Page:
National Bank of Topeka v. State, 146 Kan. 97, 68 P.2d 1076, is a case involving an attempted appeal from an order of the inheritance tax commission. The commission had made an order fixing the inheritance tax to be paid by an estate. The executor paid the taxes and filed a petition with the commission for an abatement. This petition was denied in part. The executor filed a petition in district court asking that court to review the commission's order. There was an argument about the proper method of procedure in district court with the result that the court gave judgment against the commission by default. The commission appealed to this court. We remarked:

"The commission appeals from the judgment of the district court, but fails to indicate how this court acquires jurisdiction of the appeal. It would perhaps be sufficient to state that, strange as it may seem, the law provides for no appeal to this court from the ruling of the district court with regard to an inheritance tax."

At the time G.S. 1935, 79-1517, was in effect this section provided for presenting an inheritance tax dispute to the commission. The section contained a proviso as follows:

"... That any such executor, administrator, trustee or grantee may apply to any district court of competent jurisdiction for a review of any such order, and until final decision shall be entered by any such court such money shall not be refunded by said county treasurer."

*174 We said:

"It was the province of the legislature to determine the orders or judgments from which an appeal to this court would lie. It is interesting to note that with regard to the subject of an income tax the legislature has seen fit to provide for appeals not only from the order of the tax commission to the district court but also from that court to this court. (G.S. 1935, 79-3227.) That statute further expressly provides the appeal may be taken as in civil cases except the time of appeal is limited to sixty days. As to an inheritance tax order no provision is made for appeals to this court as in civil cases or otherwise. Without such provision we cannot arbitrarily assume jurisdiction."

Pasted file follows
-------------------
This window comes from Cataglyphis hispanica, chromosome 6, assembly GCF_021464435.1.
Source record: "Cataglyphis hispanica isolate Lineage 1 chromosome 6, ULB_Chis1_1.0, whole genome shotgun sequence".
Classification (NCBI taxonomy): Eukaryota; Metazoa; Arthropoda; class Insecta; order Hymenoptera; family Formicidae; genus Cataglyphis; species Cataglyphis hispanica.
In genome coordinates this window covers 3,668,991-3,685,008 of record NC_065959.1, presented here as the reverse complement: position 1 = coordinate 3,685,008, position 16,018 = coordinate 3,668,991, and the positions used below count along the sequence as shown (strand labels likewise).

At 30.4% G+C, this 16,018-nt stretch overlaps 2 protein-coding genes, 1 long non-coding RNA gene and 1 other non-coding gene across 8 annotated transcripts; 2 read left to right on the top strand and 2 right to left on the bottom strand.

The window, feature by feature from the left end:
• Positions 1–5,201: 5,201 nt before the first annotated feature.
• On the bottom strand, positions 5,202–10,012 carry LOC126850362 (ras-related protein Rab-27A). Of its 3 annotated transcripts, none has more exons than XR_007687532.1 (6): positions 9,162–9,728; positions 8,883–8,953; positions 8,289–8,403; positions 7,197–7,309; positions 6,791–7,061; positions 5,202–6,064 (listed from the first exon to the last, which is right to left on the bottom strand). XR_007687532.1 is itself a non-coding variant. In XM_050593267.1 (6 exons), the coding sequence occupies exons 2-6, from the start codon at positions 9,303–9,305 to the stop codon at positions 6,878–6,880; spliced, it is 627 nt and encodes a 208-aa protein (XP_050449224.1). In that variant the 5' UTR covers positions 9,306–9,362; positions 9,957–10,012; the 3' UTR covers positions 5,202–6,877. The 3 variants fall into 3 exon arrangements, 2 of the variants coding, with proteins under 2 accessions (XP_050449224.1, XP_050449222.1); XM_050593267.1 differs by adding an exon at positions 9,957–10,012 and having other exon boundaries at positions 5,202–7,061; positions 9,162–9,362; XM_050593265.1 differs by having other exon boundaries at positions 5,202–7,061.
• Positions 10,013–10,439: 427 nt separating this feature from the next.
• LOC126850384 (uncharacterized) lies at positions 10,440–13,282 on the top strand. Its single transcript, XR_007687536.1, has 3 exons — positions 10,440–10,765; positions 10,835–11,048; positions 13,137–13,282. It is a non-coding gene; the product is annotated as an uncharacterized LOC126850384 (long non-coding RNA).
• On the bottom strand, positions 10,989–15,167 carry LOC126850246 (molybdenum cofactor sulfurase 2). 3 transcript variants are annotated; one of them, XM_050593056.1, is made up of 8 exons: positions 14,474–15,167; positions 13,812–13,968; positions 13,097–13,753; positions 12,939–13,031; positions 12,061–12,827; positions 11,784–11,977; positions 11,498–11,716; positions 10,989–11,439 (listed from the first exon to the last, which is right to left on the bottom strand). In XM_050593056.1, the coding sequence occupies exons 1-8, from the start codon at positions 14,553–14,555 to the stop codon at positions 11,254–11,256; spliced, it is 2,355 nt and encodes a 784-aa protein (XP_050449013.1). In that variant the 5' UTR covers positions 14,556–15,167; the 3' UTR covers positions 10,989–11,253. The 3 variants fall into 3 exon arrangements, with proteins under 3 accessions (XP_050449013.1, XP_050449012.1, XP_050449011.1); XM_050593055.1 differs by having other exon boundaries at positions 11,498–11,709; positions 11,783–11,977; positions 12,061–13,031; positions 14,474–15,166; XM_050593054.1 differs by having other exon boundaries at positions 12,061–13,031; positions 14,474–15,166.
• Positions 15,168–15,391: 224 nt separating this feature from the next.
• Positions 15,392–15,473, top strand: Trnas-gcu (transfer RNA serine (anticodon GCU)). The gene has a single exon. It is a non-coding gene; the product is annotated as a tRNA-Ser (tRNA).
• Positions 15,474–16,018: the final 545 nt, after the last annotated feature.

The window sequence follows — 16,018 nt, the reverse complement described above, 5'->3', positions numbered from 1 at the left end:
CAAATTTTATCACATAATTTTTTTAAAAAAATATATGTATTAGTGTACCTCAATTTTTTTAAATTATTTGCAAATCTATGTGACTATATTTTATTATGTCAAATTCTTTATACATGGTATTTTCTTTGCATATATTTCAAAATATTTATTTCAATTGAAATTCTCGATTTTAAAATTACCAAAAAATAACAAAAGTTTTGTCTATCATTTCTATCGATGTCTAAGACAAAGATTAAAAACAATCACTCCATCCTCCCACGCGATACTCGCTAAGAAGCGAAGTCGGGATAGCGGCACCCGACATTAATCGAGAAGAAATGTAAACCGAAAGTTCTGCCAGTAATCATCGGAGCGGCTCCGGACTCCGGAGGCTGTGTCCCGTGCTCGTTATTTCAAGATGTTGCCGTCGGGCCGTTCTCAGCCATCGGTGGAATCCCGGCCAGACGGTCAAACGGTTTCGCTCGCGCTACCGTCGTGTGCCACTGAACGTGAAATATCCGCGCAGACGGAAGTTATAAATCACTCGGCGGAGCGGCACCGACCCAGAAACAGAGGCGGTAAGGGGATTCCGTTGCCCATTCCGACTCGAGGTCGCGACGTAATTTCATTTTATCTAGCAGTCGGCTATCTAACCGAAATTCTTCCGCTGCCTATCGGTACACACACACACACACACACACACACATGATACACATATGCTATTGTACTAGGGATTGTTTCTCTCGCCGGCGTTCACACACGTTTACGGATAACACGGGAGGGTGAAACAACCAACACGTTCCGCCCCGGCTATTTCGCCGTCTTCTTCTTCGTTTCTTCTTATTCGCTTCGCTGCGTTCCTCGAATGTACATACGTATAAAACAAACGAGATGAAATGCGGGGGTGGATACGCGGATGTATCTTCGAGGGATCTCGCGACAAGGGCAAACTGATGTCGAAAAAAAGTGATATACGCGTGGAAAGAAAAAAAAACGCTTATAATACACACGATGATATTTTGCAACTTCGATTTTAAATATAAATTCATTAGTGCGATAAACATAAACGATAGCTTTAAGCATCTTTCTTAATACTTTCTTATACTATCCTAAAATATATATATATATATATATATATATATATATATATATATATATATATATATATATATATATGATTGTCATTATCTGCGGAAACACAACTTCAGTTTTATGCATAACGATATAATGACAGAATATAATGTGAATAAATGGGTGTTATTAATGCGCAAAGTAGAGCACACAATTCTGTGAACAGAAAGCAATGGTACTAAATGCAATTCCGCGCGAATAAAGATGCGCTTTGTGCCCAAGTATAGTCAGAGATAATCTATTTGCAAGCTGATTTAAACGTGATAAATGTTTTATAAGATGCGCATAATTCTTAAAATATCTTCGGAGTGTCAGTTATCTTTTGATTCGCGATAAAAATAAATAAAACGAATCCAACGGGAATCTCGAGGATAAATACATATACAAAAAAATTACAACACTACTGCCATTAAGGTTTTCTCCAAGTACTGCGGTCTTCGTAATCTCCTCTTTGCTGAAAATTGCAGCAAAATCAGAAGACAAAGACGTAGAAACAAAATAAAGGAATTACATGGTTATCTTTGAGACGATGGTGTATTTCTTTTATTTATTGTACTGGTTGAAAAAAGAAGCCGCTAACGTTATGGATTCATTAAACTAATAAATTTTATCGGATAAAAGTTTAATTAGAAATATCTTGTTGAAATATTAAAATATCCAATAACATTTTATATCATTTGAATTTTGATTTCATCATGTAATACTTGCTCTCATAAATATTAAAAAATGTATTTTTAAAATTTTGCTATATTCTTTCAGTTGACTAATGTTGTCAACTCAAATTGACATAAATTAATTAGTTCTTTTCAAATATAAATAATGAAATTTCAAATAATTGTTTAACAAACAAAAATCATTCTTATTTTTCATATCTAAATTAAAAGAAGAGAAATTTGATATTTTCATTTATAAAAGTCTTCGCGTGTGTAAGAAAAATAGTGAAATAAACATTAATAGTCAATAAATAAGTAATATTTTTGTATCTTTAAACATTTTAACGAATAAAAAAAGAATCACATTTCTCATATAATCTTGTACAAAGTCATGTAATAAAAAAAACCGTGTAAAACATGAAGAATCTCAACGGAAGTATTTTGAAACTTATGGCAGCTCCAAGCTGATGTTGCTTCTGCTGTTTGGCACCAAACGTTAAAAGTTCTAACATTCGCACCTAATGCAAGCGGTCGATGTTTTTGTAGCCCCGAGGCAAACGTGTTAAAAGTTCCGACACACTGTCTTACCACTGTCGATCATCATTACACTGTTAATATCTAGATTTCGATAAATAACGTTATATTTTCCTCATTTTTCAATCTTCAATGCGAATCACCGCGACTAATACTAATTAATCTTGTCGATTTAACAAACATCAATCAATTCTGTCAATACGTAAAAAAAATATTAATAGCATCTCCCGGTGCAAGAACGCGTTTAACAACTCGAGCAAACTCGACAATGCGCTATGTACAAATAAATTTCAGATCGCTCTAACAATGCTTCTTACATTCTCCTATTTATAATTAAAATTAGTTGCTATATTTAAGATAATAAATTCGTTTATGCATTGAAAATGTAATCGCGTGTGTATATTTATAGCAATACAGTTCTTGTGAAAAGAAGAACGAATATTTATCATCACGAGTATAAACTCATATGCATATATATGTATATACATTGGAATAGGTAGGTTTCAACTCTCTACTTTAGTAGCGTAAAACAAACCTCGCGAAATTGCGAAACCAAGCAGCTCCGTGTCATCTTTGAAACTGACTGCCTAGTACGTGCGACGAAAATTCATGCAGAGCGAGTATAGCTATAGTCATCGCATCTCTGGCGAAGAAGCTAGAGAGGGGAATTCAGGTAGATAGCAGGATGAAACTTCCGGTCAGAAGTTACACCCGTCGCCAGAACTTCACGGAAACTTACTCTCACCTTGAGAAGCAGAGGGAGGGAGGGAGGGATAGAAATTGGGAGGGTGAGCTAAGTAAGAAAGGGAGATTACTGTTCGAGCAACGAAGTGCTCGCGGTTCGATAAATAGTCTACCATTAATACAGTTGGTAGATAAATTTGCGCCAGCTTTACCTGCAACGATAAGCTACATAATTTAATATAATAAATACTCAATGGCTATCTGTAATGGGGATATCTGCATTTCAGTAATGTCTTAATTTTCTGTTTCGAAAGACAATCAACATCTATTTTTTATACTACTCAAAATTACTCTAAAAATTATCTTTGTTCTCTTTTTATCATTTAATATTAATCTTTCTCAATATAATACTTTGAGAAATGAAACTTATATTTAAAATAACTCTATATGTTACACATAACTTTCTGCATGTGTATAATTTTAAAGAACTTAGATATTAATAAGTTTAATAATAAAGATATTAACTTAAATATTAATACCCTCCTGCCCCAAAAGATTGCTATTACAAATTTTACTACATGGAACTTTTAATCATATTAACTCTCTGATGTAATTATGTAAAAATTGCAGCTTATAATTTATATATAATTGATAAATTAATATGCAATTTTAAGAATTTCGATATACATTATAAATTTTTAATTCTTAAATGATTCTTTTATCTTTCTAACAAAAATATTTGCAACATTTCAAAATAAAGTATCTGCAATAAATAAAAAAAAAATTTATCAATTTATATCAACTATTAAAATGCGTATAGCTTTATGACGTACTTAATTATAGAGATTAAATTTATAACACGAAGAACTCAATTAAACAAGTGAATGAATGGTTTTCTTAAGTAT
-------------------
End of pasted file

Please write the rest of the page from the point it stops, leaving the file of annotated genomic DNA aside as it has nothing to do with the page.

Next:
It is to be noted that the statute merely failed to provide for an appeal to this court. There was no mention of the finality of the order of the district court.

Evans v. George, 162 Kan. 614, 178 P.2d 687, involved G.S. 1945 Supp., 72-5601, being chapter 291 of the Laws of 1945. This is commonly known as the school reorganization act. The work of reorganization in the counties was in the hands of a reorganization committee. The district court made an order vacating an order of the reorganization committee. The committee appealed to this court. The appellees filed a motion to dismiss this appeal on the ground that the statute did not provide for it. We referred to the provisions of the act for applying to the district court for a review of the order of the committee and pointed out there was no provision for an appeal to this court. We held:

"In an application for review of an order of a joint county school reorganization committee, pursuant to G.S. 1945 Supp. 72-5611 et seq., the district court set aside the order on the ground that it was unlawful and unreasonable, the committee attempted to appeal to this court. On a motion to dismiss the appeal, held, that since the statute did not provide for such an appeal, there is none, and the appeal should be dismissed."

Murrow v. Powell, 167 Kan. 283, 205 P.2d 1193, was a case where there was an attempt to appeal to the district court from an order of a juvenile court that a child was not dependent and neglected. We held that the right to any appeal was purely statutory and since the statute having to do with dependent and neglected children did not provide for an appeal there was none.

Perkins v. Lenora Rural High School, 171 Kan. 727, 237 P.2d 228, was an action to obtain a declaratory judgment and an interpretation of G.S. 1949, 72-3514. This section deals with attachment of territory to rural high school districts. Proceedings were had pursuant to the statute and finally an appeal was taken by one of the *175 county superintendents to the state superintendent of public instruction as the statute provides that official made a decision. The action for a declaratory judgment followed G.S. 1949, 72-3514, and contained the following proviso: